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Ex-cons Talk Reentering Society in UAB Panel

By Danielle Merrill

Photo: Rob Davis of the OAA speaking, taken from livestream

Ex-convicts need more help from the community when transitioning from incarceration to freedom, according to representatives of the Offender Alumni Association (OAA), who led a panel held by the Lister Hill Center for Health Policy and UAB’s Institute for Human Rights Thursday.

Phyllis Richie, an ex-convict who was granted parole in 2018, said that she came from a long line of violence, which resulted in a lot of trauma.

“One of the biggest trauma events that I did not know affected me was the fact that my brother was shot and killed by my father in our living room,” Richie said.

Richie said that navigating life was a big adjustment after leaving prison and that there were so many things that she didn’t know existed since she had been incarcerated.

One of the biggest changes, according to her, was getting back into the lives of her children.

“They were 6 and 12 when I came to prison, and they were 35 and 27 when I got out, so that was another devastating event,” Richie said.

Passion Farley, an ex-convict who has only been out for 15 months, said that her transition from incarceration to being released was also overwhelming, and that she’s still trying to adapt.

The OAA has shaped many past offenders’ lives, as they provide a peer-to-peer support group that attempts to help people readjust to their lives outside of prison.

Farley said the OAA was tremendous, and that she had two mentors from the association to help her with everything that she needed once she was released.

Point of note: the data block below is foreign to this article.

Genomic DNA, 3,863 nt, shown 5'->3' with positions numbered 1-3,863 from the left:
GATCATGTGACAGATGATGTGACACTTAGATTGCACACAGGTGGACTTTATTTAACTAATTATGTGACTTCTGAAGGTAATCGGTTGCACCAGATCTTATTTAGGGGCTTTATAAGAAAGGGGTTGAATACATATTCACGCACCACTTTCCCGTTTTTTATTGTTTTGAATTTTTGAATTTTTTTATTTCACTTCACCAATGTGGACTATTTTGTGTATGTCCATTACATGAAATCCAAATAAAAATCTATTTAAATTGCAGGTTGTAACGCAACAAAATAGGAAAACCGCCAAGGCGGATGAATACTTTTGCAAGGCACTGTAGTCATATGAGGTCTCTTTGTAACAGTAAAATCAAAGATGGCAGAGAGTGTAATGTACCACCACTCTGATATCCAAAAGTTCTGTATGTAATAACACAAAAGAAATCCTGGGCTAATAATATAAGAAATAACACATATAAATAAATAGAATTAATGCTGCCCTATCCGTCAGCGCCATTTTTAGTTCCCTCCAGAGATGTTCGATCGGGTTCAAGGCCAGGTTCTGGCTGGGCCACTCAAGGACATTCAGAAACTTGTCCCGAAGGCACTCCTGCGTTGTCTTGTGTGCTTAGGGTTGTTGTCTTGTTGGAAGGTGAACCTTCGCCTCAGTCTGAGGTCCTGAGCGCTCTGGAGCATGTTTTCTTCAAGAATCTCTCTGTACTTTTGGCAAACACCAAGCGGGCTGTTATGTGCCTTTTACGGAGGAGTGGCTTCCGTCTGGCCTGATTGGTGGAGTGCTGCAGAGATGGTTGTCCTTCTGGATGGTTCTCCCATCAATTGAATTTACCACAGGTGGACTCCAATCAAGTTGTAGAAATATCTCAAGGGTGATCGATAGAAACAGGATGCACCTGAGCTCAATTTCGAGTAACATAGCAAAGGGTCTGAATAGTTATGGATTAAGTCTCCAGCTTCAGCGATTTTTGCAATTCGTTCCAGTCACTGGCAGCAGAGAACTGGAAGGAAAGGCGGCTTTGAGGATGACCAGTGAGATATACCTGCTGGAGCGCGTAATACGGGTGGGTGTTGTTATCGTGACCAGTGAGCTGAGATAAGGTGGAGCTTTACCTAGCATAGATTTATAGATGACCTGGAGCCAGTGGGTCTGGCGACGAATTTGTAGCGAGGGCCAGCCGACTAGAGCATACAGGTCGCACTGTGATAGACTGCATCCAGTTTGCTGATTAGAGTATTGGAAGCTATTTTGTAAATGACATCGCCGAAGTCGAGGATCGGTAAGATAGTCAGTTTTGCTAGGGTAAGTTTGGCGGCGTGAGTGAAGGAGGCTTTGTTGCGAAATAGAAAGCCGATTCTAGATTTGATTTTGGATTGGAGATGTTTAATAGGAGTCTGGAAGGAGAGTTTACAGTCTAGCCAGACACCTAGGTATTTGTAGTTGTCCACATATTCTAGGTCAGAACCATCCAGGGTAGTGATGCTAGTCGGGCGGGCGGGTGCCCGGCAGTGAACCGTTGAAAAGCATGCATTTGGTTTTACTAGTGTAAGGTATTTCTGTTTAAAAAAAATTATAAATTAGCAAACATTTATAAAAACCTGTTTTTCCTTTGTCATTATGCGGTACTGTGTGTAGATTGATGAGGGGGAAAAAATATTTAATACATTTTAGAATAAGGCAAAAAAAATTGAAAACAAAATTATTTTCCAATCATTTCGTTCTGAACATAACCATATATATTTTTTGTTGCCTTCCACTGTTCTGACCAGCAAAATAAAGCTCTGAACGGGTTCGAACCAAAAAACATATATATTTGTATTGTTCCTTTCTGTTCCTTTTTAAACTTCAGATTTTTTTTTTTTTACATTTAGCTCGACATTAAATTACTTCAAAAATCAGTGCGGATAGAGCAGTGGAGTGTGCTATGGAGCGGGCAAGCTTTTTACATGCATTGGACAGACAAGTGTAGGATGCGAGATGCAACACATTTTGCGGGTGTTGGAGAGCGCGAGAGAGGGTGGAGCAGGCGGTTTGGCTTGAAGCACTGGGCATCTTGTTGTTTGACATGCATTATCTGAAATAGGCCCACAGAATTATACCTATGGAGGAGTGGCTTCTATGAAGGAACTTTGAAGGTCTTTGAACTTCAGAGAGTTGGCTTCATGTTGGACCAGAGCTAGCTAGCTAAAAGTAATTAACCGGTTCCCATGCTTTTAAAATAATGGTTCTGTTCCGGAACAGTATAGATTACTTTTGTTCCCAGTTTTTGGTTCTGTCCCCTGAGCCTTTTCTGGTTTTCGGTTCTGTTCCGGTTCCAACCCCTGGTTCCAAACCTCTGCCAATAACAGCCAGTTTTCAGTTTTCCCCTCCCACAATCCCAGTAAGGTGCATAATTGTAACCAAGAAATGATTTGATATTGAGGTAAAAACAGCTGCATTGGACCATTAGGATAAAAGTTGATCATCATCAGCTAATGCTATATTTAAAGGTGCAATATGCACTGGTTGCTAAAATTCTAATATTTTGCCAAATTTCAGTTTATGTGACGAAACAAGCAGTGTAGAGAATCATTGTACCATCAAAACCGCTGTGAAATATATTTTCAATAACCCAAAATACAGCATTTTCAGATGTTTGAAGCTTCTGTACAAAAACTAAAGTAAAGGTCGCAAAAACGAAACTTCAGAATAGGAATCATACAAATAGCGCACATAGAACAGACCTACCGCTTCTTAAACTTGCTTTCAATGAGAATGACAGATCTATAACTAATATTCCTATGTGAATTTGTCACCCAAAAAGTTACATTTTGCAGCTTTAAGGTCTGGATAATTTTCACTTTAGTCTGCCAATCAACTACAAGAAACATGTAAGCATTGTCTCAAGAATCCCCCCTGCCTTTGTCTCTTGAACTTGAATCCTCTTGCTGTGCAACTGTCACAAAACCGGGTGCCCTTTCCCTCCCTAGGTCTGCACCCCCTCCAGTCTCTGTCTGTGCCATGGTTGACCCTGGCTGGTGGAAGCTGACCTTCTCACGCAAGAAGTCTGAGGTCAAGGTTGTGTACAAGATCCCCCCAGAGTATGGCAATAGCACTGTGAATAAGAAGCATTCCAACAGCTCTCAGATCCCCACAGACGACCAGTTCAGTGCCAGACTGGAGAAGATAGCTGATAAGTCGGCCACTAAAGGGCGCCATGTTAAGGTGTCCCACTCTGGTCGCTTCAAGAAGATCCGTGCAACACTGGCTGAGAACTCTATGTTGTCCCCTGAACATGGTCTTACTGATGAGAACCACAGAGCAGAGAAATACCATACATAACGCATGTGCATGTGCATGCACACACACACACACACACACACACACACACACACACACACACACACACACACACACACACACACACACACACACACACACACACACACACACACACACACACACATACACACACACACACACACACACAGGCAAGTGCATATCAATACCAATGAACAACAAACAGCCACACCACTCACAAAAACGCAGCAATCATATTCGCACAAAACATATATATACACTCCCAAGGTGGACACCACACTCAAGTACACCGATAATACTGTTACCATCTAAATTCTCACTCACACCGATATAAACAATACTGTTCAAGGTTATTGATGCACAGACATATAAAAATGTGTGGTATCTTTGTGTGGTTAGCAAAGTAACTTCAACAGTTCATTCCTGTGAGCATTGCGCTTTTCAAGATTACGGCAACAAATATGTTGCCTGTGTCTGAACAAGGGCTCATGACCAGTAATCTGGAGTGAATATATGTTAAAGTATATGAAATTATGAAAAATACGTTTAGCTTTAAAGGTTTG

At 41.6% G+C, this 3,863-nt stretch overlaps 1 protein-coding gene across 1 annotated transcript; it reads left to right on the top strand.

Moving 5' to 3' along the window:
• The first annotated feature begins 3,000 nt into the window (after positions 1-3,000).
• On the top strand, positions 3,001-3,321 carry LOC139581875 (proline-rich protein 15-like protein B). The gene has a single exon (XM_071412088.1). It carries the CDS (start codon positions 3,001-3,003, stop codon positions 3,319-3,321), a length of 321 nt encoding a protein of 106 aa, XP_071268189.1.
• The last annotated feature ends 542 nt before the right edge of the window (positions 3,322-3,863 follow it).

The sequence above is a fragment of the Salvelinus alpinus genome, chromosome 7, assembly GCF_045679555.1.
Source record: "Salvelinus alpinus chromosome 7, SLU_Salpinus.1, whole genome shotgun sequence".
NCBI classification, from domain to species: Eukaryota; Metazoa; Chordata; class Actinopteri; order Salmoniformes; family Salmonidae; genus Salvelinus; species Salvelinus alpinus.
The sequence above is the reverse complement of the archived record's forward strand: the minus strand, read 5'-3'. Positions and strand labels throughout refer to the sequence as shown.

“You can get somewhere to stay, you might get something to eat or some clothes, but that doesn’t help your mental state. To have someone that has been where you’ve been, and have been out, and have accomplished things, it helps you to know that you can do this,” Farley said.

Ex-convict Rob Davis said some of the hardest issues he had to deal with coming out of prison were everything from getting an ID and a social security card to receiving food and housing.

“For every little thing that’s taken for granted on a day-to-day basis, I struggle with,” Davis said.

Dena Dickerson, the program director of OAA who has been out of incarceration for 8 years, said that the association initially started as a group strictly for formerly incarcerated people in 2014, but grew to be much more than that.

“We’re talking about the collateral consequences of long-term incarceration. They’re unable to express themselves out of fear of what it may do, and so we’ve never been able to communicate properly and openly with one another, so we invite that to the space,” Dickerson said.

To close off, Dickerson told UAB students that they’re going to be future leaders when it comes to people who need help.


“We are depending on you,” she said, “There’s 27,000 other families in the state of Alabama that are depending on you.”

The full discussion is available here.

Edited by Breeze Yancie & Ryan Michaels

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